The second way is through nutrition, namely protein. Obtaining adequate protein will preserve and maintain our muscle mass the most. However, the vast majority of people in the United States are not protein deficient. If that’s the case, why are still so many people vulnerable to developing sarcopenia? The reason has to do with a couple of different factors – quality and distribution.

Protein comes from two sources, animal and plants. Animal sources include red meat (beef, pork, lamb), poultry, fish, eggs, and dairy foods. Plant sources include grains, beans, nuts, seeds and vegetables. Animal sources of protein are high-quality proteins as they contain all of the essential amino acids the body needs to build protein. Therefore you want to include one to two animal sources of protein at each meal to obtain between 25-35 grams of protein per meal.

Studies have shown people consuming adequate high-quality protein lost less lean muscle mass leading to a slower progression of sarcopenia. Plant sources of protein are low-quality protein as they do not contain all of the essential amino acids, but you can still enjoy them as part of your daily diet.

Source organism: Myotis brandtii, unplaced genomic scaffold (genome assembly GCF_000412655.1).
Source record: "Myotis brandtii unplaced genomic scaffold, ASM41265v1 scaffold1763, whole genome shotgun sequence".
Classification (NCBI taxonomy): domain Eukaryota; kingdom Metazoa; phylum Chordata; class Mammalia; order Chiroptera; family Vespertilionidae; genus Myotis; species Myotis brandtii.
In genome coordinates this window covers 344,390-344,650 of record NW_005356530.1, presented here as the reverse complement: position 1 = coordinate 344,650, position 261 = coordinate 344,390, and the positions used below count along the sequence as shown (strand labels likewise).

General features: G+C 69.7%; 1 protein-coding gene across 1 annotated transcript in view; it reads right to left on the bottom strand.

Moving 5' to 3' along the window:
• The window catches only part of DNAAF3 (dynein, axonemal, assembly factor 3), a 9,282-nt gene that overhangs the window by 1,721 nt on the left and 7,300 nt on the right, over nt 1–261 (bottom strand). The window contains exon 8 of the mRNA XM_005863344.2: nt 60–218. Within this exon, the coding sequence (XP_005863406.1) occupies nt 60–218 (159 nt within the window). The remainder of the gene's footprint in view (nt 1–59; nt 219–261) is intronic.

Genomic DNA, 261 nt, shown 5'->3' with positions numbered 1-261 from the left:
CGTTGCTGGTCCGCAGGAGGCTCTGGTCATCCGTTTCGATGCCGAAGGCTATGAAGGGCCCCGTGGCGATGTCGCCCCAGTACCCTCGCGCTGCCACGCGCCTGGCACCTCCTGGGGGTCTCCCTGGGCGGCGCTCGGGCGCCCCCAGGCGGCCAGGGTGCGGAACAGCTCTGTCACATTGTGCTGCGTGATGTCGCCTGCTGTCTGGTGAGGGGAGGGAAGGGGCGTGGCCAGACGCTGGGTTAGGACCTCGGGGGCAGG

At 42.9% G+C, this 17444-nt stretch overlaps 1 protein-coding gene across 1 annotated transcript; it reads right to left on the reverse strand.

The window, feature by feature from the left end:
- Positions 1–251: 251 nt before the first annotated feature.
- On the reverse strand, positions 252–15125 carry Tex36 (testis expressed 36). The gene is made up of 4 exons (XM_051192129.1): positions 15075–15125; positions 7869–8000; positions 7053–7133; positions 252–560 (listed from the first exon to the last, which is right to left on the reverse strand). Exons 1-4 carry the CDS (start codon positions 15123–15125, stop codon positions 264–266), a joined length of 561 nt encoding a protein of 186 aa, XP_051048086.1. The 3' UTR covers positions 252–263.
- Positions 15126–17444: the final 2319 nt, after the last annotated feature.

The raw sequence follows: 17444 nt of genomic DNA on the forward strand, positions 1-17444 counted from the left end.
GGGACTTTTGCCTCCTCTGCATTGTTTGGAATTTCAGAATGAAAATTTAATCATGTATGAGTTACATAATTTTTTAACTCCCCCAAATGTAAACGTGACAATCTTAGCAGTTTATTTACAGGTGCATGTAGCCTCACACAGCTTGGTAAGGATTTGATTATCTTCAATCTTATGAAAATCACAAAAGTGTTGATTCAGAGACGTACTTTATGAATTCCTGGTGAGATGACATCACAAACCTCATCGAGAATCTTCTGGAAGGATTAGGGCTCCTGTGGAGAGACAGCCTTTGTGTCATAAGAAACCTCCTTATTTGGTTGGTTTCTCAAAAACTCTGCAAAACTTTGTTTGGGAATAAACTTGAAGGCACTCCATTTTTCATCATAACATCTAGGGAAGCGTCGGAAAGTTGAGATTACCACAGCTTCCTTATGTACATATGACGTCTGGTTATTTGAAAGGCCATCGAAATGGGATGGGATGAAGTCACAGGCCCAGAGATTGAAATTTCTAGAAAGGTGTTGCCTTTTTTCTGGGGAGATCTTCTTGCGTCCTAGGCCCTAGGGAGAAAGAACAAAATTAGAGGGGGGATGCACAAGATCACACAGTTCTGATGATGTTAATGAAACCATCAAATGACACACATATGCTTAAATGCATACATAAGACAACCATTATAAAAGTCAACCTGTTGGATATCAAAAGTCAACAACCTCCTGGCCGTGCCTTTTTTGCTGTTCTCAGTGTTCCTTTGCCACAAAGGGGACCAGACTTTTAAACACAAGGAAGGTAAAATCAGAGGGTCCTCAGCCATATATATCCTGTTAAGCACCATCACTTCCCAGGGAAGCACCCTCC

The second factor is distribution of protein. How you distribute your intake of protein throughout the day determines how well your body is able to utilize the protein to help build lean muscle mass. Dr. Douglas Paddon-Jones, a researcher at the University of Texas, shows the difference between an adequate and inadequate protein distribution with the graph below. Part B is typical of how most of us tend to distribute our protein intake over the course of a day. Breakfast usually consists of a little bit of protein, lunch slightly more, but dinner tends to be when we consume the majority of our protein. This uneven distribution of protein throughout the day is not as effective towards protein building or synthesis needed to maintain muscle mass.